It is a haze of private, after-hours clubs in the middle of nowhere, all night drinking binges, and stereotypes & clichés walking and talking to us. Strange creatures lining the roads with 8-track Elvis tapes, second hand clothes, romance novels & Smurf glasses.

In an age of high-tech communications and modern warfare, the fact that this event goes on and these people exist seems too surreal to actually exist.

Gadsden resembles the cousin who leaves the farm and heads out to a four-year university & never quite finds a way to fit into the ivory towers of higher learning yet never quite regains the old country bumpkin feel of the town they left. It is a town with an expanding downtown, a tiny riverfront, a rather large city point where adults & kids can hang out playing volleyball and such. But this is not the big city. Not even close.

That is why this town is the perfect last stop on the 450- mile journey which begins in Covington, KY and winds down through 89 counties, attracts 3100 vendors and brings nearly 100,000 people to this annual event which was originally designed to draw tourists off the major highways and into the hills of the rural south.

Trailers and cars are packed with personal belongs – many of which are ancient pop culture relics from the late 50s and 60s – which are put out to pasture one last time in hopes of bringing in a little money for the family before their wares are donated to their final resting place…the local Goodwill.

But it isn’t the relics that attract most of the potential buyers and sellers. It is more a sense of family and familiarity. A down-home, good time had by all where everyone is welcome.

You’ll never meet nicer people in the world than the folks like James, a large motorcycle-man who ran the Warhorse, who pulled me aside to offer some advice on parts of Alabama we might visit.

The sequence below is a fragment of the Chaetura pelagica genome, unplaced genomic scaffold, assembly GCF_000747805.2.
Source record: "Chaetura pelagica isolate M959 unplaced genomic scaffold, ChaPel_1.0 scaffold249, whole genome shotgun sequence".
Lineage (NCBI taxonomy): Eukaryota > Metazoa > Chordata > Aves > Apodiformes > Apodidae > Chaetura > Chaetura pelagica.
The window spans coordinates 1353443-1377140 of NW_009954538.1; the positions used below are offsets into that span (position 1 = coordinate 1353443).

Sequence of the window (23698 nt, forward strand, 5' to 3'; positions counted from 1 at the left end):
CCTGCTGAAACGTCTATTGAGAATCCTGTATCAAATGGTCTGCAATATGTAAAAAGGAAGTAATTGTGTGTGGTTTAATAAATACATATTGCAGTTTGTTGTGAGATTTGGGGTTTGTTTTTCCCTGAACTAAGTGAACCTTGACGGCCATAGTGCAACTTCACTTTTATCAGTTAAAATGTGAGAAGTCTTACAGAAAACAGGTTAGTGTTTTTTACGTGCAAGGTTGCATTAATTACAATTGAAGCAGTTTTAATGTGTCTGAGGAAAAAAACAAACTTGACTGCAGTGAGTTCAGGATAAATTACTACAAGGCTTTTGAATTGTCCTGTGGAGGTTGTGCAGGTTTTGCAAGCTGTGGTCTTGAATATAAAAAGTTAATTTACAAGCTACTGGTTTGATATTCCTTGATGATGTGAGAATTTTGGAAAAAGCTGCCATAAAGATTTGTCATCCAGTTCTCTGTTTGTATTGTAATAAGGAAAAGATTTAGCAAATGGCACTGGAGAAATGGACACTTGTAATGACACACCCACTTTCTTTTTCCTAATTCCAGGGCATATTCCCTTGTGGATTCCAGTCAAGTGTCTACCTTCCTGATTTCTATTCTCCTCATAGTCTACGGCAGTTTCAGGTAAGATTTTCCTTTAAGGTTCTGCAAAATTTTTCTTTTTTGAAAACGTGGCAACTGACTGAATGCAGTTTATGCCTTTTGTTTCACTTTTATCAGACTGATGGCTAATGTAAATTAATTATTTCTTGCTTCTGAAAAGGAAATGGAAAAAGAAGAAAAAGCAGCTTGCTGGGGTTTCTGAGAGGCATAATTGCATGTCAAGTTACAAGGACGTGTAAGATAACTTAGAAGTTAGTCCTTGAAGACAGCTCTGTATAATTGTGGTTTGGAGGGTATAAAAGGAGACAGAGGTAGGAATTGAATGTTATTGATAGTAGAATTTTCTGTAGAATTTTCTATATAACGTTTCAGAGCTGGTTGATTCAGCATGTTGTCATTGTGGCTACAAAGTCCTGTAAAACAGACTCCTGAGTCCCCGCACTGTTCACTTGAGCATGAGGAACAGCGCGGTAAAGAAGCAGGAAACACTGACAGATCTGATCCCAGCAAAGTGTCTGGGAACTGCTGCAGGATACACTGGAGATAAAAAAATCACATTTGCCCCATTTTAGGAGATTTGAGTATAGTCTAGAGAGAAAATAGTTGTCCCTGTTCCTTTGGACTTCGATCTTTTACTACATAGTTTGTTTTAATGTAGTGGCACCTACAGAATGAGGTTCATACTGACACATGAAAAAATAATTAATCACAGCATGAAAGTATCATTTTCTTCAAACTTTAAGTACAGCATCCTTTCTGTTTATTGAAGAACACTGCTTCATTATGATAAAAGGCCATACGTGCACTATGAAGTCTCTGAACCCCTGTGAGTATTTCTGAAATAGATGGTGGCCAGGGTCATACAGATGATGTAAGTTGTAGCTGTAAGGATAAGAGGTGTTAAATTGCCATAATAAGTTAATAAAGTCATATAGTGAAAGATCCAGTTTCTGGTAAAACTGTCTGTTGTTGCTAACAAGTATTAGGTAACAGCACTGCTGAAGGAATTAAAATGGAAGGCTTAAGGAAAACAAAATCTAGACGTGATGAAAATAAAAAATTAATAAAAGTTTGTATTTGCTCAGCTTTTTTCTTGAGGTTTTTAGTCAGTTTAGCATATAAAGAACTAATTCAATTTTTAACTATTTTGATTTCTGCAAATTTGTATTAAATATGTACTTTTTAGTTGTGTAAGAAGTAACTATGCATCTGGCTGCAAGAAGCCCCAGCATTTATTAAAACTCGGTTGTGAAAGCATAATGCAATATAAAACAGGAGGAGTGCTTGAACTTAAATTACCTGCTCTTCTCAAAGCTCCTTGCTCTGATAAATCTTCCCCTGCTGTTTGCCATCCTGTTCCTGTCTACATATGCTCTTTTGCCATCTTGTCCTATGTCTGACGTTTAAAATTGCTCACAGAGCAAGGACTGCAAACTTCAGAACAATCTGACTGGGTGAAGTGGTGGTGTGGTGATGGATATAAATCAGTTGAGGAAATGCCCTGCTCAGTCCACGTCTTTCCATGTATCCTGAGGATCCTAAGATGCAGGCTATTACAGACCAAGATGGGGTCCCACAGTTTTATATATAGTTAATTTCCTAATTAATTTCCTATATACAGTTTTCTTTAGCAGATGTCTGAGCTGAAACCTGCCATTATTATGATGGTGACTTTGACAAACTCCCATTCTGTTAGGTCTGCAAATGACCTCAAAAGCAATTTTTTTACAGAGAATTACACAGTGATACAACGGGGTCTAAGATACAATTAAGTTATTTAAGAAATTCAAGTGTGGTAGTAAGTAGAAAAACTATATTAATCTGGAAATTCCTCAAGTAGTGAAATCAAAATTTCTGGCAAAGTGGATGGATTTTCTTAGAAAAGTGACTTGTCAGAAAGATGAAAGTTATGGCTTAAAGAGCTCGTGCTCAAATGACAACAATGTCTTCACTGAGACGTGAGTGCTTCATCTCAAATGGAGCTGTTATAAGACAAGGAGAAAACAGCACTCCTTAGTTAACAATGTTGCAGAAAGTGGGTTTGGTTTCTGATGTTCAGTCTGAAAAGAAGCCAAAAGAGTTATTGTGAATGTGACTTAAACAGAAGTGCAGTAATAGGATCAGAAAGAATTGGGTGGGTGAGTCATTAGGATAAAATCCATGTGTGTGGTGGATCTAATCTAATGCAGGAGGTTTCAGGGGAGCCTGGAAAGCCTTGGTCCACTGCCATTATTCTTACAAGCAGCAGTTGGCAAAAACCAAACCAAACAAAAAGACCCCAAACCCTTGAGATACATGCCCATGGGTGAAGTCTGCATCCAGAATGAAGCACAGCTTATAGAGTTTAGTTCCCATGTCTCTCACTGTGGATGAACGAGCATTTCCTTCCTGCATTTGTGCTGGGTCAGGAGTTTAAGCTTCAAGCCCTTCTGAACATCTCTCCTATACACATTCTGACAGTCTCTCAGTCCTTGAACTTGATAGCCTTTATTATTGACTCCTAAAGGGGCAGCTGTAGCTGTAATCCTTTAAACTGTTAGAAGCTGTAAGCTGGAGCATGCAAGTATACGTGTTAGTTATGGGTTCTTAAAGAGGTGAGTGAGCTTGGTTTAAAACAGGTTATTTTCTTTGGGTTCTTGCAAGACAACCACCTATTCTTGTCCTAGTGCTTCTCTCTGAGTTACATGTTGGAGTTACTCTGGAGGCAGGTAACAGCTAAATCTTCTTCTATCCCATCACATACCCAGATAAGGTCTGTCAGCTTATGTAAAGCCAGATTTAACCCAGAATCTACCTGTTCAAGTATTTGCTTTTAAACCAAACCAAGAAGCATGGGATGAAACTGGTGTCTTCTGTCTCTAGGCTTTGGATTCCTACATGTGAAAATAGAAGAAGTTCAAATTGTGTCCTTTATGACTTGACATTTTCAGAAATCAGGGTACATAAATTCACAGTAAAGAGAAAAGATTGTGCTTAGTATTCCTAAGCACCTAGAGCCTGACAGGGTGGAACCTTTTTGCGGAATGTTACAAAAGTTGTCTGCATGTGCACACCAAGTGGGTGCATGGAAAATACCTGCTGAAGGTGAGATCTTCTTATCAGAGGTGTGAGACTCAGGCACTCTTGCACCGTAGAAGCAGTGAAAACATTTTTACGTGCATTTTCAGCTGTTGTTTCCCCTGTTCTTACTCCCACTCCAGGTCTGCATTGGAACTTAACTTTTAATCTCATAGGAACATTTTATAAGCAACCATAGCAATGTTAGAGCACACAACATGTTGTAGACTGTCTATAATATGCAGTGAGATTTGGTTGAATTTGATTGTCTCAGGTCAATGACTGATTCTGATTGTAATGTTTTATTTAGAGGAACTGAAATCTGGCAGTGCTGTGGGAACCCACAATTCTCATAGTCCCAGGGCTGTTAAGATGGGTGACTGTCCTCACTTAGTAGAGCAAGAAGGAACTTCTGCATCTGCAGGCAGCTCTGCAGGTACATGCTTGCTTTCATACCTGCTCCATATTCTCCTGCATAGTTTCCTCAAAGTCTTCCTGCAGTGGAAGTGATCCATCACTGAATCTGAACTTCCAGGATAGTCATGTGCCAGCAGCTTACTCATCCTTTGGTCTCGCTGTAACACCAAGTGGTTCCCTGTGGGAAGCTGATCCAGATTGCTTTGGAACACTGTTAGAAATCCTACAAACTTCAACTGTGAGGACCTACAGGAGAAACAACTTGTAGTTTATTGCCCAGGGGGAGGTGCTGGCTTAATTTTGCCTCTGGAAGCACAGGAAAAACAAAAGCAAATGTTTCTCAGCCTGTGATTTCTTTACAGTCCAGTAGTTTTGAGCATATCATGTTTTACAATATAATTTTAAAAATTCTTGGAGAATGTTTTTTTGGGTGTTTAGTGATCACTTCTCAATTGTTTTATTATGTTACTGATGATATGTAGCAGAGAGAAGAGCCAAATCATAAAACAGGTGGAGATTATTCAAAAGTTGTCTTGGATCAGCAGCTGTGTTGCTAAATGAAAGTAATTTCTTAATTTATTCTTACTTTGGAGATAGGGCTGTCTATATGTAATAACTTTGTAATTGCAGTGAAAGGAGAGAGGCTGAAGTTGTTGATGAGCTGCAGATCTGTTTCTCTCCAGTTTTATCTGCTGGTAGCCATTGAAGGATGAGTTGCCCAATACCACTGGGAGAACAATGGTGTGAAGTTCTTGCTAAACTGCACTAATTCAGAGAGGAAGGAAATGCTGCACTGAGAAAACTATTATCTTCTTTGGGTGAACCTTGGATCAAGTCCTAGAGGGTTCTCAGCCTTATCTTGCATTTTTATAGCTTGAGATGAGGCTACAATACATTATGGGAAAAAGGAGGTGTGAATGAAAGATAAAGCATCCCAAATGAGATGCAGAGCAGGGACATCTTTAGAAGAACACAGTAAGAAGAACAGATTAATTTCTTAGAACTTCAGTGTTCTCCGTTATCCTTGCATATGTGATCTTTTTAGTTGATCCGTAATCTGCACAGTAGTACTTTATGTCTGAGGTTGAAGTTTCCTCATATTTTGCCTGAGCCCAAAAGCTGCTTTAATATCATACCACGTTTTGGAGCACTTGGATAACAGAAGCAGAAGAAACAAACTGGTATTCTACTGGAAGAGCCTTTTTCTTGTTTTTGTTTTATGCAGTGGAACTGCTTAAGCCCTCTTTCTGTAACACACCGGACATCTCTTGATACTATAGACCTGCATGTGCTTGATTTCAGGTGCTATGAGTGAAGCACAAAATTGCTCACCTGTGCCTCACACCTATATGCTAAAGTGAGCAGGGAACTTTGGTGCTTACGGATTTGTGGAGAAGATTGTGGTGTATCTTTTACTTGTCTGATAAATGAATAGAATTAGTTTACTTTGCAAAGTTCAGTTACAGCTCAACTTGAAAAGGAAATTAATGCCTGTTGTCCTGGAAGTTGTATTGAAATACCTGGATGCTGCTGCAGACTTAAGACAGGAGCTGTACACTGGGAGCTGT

Or the grandma, sitting amongst her tables full of memories & memorabilia who offered an invitation to Monte and I even as we walked by her table with hardly a glance at her wares.

“Now, you all come back. We’ll be here again next year in the same place.”

Or the people, nearly an hour drive outside of Gadsden, who came up to Monte as he walked around with his camera inquiring if indeed we were the young fellows with the magazine in California.

Everywhere we went, there was a general buzz of excitement and pleasure.

That is the nature of country folk. It’s a simple life, with simple pleasures & simple rewards. They asked nothing other than an ear, a little conversation & genuine hospitality.

A place seemingly of beauty and love that the purveyors of the culture these folks were now selling never truly achieved.

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In a time when ABS Global Inc., is cloning cows up in Wisconsin and more than 20 million Americans are logging on to the Net, places like Gadsden depend on events like this sale to draw people to them, into their world, where interacting is just a little safer for them. It’s on their turf, by their rules, and without our judgment.